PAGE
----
A safe, non-toxic way to good health
The historical roots of modern pharmacology are imbedded in herbal medicine. Aspirin was originally derived from the bark of willow trees, morphine from the seeds of poppy flowers, penicillin from fungus, quinine from the bark of the cinchona tree, and digitalis from the leaves of foxglove. Pharmaceutical laboratories continue to extract active ingredients from plant materials (a quarter of modern prescription drugs include plant extracts) as well as prepare wholly synthetic compounds. About three quarters of the world's people still rely on traditional medicine.
In Chinese herbal pharmacies jars of barks, roots, flowers and seeds sit alongside rows of glass bottles filled with herbal formulas compressed into pills. Most Westerners feel like strangers in a Chinese herb shop, yet some herbs, such as chrysanthemum, magnolia, forsythia, honeysuckle, gardenia, hawthorn, quince and mint, can be found in our own gardens. With herbs, active ingredients are enfolded within the whole plant; this tends to buffer their side effects. Also, herbs are often blended together to counteract undesired side effects and enhance intended results. Chinese herbs address the underlying condition as defined by traditional diagnosis and, when used properly rarely cause disagreeable consequences.
Western pharmaceutical drugs capitalize on a single biologically active ingredient to produce a specific physiological effect. This accounts for their potency and also for their side effects. Although drugs may control symptoms, they often do not treat the pathological process (for example, antibiotics may eliminate bacteria but do not improve resistance to being infected; diuretics rid the body of excess fluid yet do not improve kidney function; aspirin controls arthritic pain without altering the degenerative course of the disease). Sometimes further aggravations or adverse side effects result (for instance, yeast infections may follow a course of antibiotics; kidney damage may result from long term use of diuretics; lengthy use of aspirin may cause the lining of the stomach to erode, triggering internal bleeding).
Herbal medicine is considered one of five specialties within Traditional Chinese Medicine, and is in itself a lifetime study. The pharmacopoeia consists not only of plants, but also of minerals, animals and metals. The majority of the healing substances of Chinese medicine are plants, and most of the plants used for healing purposes are herbs, therefore the term herbal medicine has developed to include all natural drugs categorized in this tradition.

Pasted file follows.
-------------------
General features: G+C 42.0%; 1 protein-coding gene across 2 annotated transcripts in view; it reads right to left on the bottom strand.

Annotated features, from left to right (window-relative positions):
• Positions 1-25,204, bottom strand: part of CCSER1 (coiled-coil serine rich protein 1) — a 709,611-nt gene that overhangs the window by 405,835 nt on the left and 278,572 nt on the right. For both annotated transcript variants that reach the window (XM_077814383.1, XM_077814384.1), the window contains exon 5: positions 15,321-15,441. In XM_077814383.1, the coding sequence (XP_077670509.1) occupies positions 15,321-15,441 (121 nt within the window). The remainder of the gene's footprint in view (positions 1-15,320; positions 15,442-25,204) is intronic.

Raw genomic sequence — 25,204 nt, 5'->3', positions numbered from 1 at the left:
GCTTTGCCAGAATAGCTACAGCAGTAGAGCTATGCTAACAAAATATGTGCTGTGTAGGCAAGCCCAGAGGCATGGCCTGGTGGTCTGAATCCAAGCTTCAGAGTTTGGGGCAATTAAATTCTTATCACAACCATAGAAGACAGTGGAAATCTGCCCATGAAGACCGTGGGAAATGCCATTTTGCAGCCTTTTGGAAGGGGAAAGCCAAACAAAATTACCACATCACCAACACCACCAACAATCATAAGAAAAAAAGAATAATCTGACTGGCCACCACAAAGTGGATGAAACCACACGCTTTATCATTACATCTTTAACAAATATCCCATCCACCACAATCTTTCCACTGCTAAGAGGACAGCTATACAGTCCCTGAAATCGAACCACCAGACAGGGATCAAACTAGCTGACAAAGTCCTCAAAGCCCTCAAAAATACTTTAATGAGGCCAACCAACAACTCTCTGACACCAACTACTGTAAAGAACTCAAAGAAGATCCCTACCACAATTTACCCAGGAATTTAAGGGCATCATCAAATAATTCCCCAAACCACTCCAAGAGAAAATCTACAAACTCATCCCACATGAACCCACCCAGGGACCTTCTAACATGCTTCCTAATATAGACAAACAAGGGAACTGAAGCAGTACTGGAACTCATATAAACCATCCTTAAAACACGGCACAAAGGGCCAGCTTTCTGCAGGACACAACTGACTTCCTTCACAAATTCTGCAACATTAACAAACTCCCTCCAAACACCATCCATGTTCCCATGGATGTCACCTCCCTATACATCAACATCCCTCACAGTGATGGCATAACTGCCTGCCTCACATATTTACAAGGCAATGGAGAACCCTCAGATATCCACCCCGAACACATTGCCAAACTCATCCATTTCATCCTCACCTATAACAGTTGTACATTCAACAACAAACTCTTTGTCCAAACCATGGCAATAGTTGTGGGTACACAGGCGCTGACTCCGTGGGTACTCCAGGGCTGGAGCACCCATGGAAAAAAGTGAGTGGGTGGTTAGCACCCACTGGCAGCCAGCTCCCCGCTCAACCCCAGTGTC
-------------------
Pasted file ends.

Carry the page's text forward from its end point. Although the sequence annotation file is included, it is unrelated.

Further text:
The classical way that herbs are ingested is in a decoction, or tea made of raw ingredients. This type of herbal medicine allows the practitioner to adjust the formula to a patient's specific needs, making it the most flexible and individualized, as well as the most authentic form of Chinese herbal medicine. However, in our ever-busy culture of fast foods and bank machines, cooking herbs slowly and reheating them throughout the day, does not always fit into our lifestyle. For those that require herbs on the go, there are many choices, but the formulas of course cannot be individualized. Patent medicines are available from Taiwan. These are classical formulas made from ground herbs and packaged into tablets, capsules or pills. In recent years, American herb companies have developed a market for North American grown, organic Chinese herbs. The herbalists who formulate these American made products have altered classical Chinese formulas to reflect the complexes and symptomology uniquely found in the United States. American made herbal products are available in tablets, capsules, tinctures (extractions made in alcohol), and even freeze dried into powders.